Perhaps it is because two thirds of the country is under rain-fed farming conditions that Indian cuisine uses a wide range of pulses and beans. Many pulses are hardy and drought resistant and cultivated by small farmers across the country. Daal, the generic term for a dish made with pulses, is a staple in many Indian homes and it comes in many forms depending on the variety of pulses as well as the herbs and spices in the tempering. With the exception of rich daals like Dal Makhani, most daals are light and provide a good combination of protein, fibre and minerals. Masoor ki daal made with split lentils has become a regular in our house because it is so quick to make and very satisfying with rice and yoghurt. Real comfort food!
Serves: 4 Cooking Time: 30 mins
You will need:
- 150 g split red lentils
- 200 g ripe red tomatoes, chopped or 2/3 of a tin of chopped tomatoes
- 1 tbsp cooking oil
- 1 tsp brown mustard seeds
- 1 tsp cumin seed
- 1/2 tsp asafoetida
- 1/2 tsp turmeric
- 1-2 hot green chillies, slit lengthways
- Salt, preferably sea salt
- Small bunch of green coriander, chopped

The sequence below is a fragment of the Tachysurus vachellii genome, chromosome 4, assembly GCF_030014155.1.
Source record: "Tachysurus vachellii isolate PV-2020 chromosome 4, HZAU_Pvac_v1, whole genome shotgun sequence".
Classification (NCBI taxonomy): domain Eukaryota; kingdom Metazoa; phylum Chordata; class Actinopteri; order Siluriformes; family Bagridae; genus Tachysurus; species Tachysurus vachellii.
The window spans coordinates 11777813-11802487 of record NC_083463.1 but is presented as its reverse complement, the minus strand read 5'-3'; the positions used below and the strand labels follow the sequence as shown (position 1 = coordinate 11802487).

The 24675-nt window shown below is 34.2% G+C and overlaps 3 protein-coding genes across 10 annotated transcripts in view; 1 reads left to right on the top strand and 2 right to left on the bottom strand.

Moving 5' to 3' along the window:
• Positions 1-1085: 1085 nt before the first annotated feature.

Wash and drain the lentils and set aside. Heat the oil in a deep pan (with a lid). After a couple of minutes on high heat, the oil should be very hot (not smoking hot). Add the mustard seeds and let them splutter. Now add the cumin seeds and let them fry for 10 seconds. Turn the heat down and add the green chillies. Let these sizzle in the hot oil for a couple of minutes to release their heat into the oil. This will then infuse the entire dish with the lovely flavour of green chillies. So much mellower and nicer than red in my opinion. Now add the asafoetida and the turmeric, stir and immediately add the washed lentils. Stir them to coat with the spiced oil. Add the tomatoes and three cups of water. Add half a teaspoon of unrefined salt, the chopped tomatoes and coriander and give the mix a good stir. Cover with a lid and cook on a low heat for about 15 minutes or until the lentils are cooked. It is best not to under or over-cook them. Under-cook and you will end up with a daal that tastes like it is made of little starchy pellets and over-cooked daal loses its texture and some of the taste too. You can test the daal by squeezing a lentil in between your thumb and index finger. If it disintegrates easily it is cooked but if there is an opaque, hard centre, it needs cooking for another few minutes. Taste the daal and adjust the level of salt. If it is not hot enough for you, add some red chilli powder to spice it up. Serve with freshly cooked rice, yoghurt and lime pickle.